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A non-Jewish co-worker who was invited to a Jewish funeral asked me how long they typically are.

I told her that, thank God, I hadn't been to many, but my understanding is that they probably vary a great deal, depending on what the family wants to do.

I expect that my answer was correct but not very helpful to someone who was trying to determine how the funeral would fit into her schedule. Do you have a better response to this question? Any clues that could help someone guess ahead of time how long the funeral will be?

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@yydl, My point in including the quotation marks in the question was that I'm interested in ideas for how to respond to the question in the title more than I am in the answer to the question itself. –  Isaac Moses Sep 18 '11 at 5:49
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3 Answers

up vote 8 down vote accepted

I have, unfortunately, been to a lot of funerals and it has been my experience with a synagogue or funeral home funeral that the length depends on how many people speak, how well known/liked the person is, etc. I've rarely been to a funeral that the service part (not going to the cemetery) was longer than an hour.

A graveside service is rarely longer than 1/2 hour. At one graveside service I went to, I was the only one besides the Rabbi who spoke -- I think the whole thing was less than 20 minutes.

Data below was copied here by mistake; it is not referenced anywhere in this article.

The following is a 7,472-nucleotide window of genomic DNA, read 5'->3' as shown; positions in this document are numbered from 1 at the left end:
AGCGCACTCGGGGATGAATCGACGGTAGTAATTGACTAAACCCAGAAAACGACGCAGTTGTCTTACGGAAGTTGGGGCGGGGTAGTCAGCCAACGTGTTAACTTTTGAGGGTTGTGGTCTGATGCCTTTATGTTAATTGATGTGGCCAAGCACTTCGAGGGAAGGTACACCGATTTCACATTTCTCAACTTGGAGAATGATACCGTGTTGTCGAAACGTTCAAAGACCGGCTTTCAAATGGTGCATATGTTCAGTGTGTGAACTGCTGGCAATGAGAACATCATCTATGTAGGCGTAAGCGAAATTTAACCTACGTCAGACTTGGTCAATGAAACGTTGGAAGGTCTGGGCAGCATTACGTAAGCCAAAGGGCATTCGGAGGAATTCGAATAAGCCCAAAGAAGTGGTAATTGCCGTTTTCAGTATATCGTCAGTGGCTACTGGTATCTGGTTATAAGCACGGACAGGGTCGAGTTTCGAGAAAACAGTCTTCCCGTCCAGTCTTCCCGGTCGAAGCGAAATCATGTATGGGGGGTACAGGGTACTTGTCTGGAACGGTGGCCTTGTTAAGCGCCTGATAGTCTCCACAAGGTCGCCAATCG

Keep in mind, if you go to the burial, part of the service is shoveling dirt on the grave. That could be just ceremonial or it could be, in the case of someone well liked or well known, until all the dirt is in the grave.

I have never been to a Gentile funeral, so I really have nothing to compare it to.

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Graveside service? Half an hour, most of the time.

If I recall correctly, that's what I was told by an experienced rabbi.

The big variables here are speeches and the actual burial. Any remarks made graveside are usually brief and fit within the half hour, but you never know. As for the burial, assuming those present are doing the mitzva of shoveling earth back over the coffin, the time it takes to do this may depend on soil conditions (frozen, clay, etc) and how many able-bodied people are present. Even so, most likely after a half hour, either the coffin will be fully buried, or the people will be exhausted and leave the rest to the undertakers.

If the service starts in a synagogue or funeral home, then you have to factor in the time for the initial service and transport to the cemetery. But graveside, half an hour.

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It depends on the family's preferences a lot but also on their minhagim. For example, I've been to Litvish (Lithuanian style) funerals where the hespeidim (eulogies) took hours. On the other hand, the Chabad minhag is not to have hespeidim at all, so the funeral is usually as long as a Kel Malei Rachamim, Tziduk Hadin, Tehillim, Kadish, and the time it takes to fill the grave ( <30 minutes).

Also, it may depend on the time of year, as there are certain times of the year that hespeidim are not allowed. (Don't remember when, though. Anyone have any ideas?)

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As a general rule, no hespedim when no tachanun. There may be exceptions though... –  Double AA Dec 13 '11 at 22:49
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@DoubleAA thanks! Yeah, i think there are other factors and times as well. –  HodofHod Dec 14 '11 at 0:14
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